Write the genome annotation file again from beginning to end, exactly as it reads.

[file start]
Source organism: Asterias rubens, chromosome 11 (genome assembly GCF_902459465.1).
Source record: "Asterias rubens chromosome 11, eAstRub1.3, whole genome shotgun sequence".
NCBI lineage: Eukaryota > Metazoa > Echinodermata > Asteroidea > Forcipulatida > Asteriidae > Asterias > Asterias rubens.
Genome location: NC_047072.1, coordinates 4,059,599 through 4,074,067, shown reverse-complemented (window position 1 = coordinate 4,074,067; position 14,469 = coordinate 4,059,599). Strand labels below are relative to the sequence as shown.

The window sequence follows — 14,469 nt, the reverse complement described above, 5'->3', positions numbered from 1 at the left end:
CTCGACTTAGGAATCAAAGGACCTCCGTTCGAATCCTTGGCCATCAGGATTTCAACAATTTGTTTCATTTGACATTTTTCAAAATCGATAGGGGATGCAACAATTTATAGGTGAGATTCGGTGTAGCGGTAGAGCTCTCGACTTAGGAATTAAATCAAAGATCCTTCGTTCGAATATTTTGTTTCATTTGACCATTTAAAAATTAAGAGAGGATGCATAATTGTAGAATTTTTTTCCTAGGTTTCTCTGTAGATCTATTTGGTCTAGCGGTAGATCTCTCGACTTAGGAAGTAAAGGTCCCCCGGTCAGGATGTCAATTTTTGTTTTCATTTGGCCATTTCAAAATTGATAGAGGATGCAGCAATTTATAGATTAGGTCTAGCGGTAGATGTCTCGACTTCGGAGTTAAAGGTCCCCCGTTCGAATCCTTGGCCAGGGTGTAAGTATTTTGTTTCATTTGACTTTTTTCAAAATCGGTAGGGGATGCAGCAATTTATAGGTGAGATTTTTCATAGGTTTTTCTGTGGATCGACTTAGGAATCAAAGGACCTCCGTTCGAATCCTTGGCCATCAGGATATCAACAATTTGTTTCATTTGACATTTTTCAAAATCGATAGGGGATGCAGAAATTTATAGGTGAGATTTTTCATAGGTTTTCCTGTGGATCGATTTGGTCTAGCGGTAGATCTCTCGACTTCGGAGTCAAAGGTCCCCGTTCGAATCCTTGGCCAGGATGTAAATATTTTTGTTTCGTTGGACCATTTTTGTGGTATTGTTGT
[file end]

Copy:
Source organism: Asterias rubens, chromosome 11 (genome assembly GCF_902459465.1).
Source record: "Asterias rubens chromosome 11, eAstRub1.3, whole genome shotgun sequence".
NCBI lineage: Eukaryota > Metazoa > Echinodermata > Asteroidea > Forcipulatida > Asteriidae > Asterias > Asterias rubens.
Genome location: NC_047072.1, coordinates 4,059,599 through 4,074,067, shown reverse-complemented (window position 1 = coordinate 4,074,067; position 14,469 = coordinate 4,059,599). Strand labels below are relative to the sequence as shown.

The window sequence follows — 14,469 nt, the reverse complement described above, 5'->3', positions numbered from 1 at the left end:
CTCGACTTAGGAATCAAAGGACCTCCGTTCGAATCCTTGGCCATCAGGATTTCAACAATTTGTTTCATTTGACATTTTTCAAAATCGATAGGGGATGCAACAATTTATAGGTGAGATTCGGTGTAGCGGTAGAGCTCTCGACTTAGGAATTAAATCAAAGATCCTTCGTTCGAATATTTTGTTTCATTTGACCATTTAAAAATTAAGAGAGGATGCATAATTGTAGAATTTTTTTCCTAGGTTTCTCTGTAGATCTATTTGGTCTAGCGGTAGATCTCTCGACTTAGGAAGTAAAGGTCCCCCGGTCAGGATGTCAATTTTTGTTTTCATTTGGCCATTTCAAAATTGATAGAGGATGCAGCAATTTATAGATTAGGTCTAGCGGTAGATGTCTCGACTTCGGAGTTAAAGGTCCCCCGTTCGAATCCTTGGCCAGGGTGTAAGTATTTTGTTTCATTTGACTTTTTTCAAAATCGGTAGGGGATGCAGCAATTTATAGGTGAGATTTTTCATAGGTTTTTCTGTGGATCGACTTAGGAATCAAAGGACCTCCGTTCGAATCCTTGGCCATCAGGATATCAACAATTTGTTTCATTTGACATTTTTCAAAATCGATAGGGGATGCAGAAATTTATAGGTGAGATTTTTCATAGGTTTTCCTGTGGATCGATTTGGTCTAGCGGTAGATCTCTCGACTTCGGAGTCAAAGGTCCCCGTTCGAATCCTTGGCCAGGATGTAAATATTTTTGTTTCGTTGGACCATTTTTGTGGTATTGTTGT